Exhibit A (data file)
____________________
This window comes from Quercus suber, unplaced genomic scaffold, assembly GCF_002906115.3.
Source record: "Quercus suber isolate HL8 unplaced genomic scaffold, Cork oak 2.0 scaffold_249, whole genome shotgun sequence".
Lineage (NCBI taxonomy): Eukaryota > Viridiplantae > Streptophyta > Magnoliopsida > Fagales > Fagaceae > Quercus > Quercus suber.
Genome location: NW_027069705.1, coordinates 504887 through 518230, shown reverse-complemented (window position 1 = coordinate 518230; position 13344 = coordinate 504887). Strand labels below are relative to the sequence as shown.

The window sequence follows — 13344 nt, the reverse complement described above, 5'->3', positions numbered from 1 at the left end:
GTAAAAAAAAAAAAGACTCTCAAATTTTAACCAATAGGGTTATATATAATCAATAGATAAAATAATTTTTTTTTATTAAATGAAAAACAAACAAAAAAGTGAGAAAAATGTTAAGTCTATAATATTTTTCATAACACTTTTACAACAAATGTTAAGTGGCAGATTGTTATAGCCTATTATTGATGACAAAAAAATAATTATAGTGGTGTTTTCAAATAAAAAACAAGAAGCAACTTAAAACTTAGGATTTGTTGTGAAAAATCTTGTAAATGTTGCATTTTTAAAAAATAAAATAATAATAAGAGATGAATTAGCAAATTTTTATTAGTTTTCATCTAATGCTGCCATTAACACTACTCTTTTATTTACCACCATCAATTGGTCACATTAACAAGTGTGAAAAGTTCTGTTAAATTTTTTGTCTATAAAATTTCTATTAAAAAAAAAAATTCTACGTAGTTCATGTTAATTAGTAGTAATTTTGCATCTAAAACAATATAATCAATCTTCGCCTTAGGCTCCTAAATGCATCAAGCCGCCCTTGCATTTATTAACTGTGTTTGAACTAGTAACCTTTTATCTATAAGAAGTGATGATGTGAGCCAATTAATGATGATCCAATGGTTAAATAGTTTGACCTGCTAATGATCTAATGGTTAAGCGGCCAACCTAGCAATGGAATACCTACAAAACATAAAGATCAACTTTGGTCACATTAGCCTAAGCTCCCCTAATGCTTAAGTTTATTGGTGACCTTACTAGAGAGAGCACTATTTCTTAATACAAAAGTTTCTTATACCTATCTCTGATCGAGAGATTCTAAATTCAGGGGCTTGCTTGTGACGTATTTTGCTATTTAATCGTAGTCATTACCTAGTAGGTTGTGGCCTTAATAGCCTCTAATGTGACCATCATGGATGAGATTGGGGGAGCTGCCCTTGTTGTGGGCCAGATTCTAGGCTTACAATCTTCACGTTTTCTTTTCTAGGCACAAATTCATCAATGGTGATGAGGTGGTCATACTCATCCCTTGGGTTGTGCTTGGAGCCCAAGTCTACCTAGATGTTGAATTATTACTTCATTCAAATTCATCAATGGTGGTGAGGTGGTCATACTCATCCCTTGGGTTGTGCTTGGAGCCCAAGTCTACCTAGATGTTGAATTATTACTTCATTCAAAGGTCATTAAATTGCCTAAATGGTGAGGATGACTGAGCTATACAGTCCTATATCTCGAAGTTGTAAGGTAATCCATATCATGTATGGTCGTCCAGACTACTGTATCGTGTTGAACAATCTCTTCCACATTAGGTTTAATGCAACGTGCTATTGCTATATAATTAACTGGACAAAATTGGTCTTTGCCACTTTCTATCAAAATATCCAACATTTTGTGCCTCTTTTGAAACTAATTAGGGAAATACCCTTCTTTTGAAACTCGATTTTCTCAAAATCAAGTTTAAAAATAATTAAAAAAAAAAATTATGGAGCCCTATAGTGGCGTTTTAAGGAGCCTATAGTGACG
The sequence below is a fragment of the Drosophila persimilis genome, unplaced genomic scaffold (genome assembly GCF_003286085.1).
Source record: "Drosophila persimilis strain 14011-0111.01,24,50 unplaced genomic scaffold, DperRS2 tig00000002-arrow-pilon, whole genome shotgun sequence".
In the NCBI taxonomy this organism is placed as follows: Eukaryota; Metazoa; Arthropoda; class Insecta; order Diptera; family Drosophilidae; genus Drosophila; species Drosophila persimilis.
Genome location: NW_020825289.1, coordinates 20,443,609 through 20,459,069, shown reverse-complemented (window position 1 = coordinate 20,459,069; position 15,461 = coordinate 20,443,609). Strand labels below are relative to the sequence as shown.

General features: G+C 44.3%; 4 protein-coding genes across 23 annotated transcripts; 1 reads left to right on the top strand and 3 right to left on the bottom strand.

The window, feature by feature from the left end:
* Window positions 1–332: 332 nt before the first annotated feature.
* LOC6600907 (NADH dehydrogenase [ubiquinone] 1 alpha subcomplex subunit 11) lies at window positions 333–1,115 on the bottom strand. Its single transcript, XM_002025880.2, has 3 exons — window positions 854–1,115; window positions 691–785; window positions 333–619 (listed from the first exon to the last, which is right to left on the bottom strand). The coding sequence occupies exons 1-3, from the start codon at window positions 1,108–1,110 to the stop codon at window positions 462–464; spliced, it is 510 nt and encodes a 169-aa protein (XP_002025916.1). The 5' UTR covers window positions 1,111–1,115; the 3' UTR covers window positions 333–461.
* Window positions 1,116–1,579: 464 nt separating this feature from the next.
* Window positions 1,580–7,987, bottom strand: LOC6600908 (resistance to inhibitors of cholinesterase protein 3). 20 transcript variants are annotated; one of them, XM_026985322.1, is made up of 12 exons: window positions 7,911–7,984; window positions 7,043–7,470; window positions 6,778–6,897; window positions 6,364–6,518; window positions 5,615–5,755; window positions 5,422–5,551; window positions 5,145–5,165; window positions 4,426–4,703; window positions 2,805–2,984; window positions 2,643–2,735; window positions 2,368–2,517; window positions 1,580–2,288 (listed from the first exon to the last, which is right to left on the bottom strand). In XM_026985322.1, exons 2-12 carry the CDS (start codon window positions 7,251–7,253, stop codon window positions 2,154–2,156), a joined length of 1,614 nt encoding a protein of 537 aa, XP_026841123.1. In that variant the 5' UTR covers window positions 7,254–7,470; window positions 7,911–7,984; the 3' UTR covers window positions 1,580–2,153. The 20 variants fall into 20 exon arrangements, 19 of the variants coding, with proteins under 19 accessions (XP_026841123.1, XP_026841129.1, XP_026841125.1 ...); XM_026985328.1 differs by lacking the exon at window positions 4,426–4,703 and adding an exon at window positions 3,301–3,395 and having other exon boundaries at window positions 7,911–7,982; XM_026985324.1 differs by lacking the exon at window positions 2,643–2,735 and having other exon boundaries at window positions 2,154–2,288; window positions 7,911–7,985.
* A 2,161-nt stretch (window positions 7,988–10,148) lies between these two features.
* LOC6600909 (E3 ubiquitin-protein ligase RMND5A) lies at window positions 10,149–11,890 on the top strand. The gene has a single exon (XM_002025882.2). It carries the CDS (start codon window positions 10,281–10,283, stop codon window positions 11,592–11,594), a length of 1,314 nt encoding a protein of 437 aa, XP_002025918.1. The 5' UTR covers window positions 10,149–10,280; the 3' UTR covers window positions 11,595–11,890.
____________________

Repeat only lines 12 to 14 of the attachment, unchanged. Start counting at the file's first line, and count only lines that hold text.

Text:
The window, feature by feature from the left end:
* Window positions 1–332: 332 nt before the first annotated feature.
* LOC6600907 (NADH dehydrogenase [ubiquinone] 1 alpha subcomplex subunit 11) lies at window positions 333–1,115 on the bottom strand. Its single transcript, XM_002025880.2, has 3 exons — window positions 854–1,115; window positions 691–785; window positions 333–619 (listed from the first exon to the last, which is right to left on the bottom strand). The coding sequence occupies exons 1-3, from the start codon at window positions 1,108–1,110 to the stop codon at window positions 462–464; spliced, it is 510 nt and encodes a 169-aa protein (XP_002025916.1). The 5' UTR covers window positions 1,111–1,115; the 3' UTR covers window positions 333–461.